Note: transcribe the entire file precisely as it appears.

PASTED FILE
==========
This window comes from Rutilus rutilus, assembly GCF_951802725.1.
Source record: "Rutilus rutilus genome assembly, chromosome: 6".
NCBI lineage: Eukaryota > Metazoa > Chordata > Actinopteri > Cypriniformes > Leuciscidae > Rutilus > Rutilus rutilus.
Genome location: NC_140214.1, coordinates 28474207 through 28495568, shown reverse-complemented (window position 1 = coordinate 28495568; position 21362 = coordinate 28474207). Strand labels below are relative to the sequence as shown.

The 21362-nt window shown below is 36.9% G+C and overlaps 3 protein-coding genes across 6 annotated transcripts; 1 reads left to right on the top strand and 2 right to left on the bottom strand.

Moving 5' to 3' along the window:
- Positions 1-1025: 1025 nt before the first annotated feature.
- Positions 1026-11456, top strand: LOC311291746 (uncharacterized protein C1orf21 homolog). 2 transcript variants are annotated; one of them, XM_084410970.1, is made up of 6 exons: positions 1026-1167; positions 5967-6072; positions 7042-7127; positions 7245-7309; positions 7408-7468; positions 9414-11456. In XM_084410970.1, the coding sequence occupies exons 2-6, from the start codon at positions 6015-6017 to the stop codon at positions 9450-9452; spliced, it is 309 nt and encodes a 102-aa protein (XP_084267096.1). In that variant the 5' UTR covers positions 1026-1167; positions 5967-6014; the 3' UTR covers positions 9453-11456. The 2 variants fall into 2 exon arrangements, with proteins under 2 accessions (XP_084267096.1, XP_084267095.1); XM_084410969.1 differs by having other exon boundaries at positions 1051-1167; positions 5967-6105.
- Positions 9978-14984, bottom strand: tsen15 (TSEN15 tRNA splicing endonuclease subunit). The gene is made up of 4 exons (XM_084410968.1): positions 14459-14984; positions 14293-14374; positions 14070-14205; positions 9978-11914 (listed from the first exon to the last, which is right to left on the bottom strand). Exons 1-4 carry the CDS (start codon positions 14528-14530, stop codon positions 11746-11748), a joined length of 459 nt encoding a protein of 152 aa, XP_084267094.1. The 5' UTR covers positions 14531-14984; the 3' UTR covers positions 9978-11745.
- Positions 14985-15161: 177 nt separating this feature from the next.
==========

This window comes from Rutilus rutilus, assembly GCF_951802725.1.
Source record: "Rutilus rutilus genome assembly, chromosome: 6".
NCBI lineage: Eukaryota > Metazoa > Chordata > Actinopteri > Cypriniformes > Leuciscidae > Rutilus > Rutilus rutilus.
Genome location: NC_140214.1, coordinates 28474207 through 28495568, shown reverse-complemented (window position 1 = coordinate 28495568; position 21362 = coordinate 28474207). Strand labels below are relative to the sequence as shown.

The 21362-nt window shown below is 36.9% G+C and overlaps 3 protein-coding genes across 6 annotated transcripts; 1 reads left to right on the top strand and 2 right to left on the bottom strand.

Moving 5' to 3' along the window:
- Positions 1-1025: 1025 nt before the first annotated feature.
- Positions 1026-11456, top strand: LOC311291746 (uncharacterized protein C1orf21 homolog). 2 transcript variants are annotated; one of them, XM_084410970.1, is made up of 6 exons: positions 1026-1167; positions 5967-6072; positions 7042-7127; positions 7245-7309; positions 7408-7468; positions 9414-11456. In XM_084410970.1, the coding sequence occupies exons 2-6, from the start codon at positions 6015-6017 to the stop codon at positions 9450-9452; spliced, it is 309 nt and encodes a 102-aa protein (XP_084267096.1). In that variant the 5' UTR covers positions 1026-1167; positions 5967-6014; the 3' UTR covers positions 9453-11456. The 2 variants fall into 2 exon arrangements, with proteins under 2 accessions (XP_084267096.1, XP_084267095.1); XM_084410969.1 differs by having other exon boundaries at positions 1051-1167; positions 5967-6105.
- Positions 9978-14984, bottom strand: tsen15 (TSEN15 tRNA splicing endonuclease subunit). The gene is made up of 4 exons (XM_084410968.1): positions 14459-14984; positions 14293-14374; positions 14070-14205; positions 9978-11914 (listed from the first exon to the last, which is right to left on the bottom strand). Exons 1-4 carry the CDS (start codon positions 14528-14530, stop codon positions 11746-11748), a joined length of 459 nt encoding a protein of 152 aa, XP_084267094.1. The 5' UTR covers positions 14531-14984; the 3' UTR covers positions 9978-11745.
- Positions 14985-15161: 177 nt separating this feature from the next.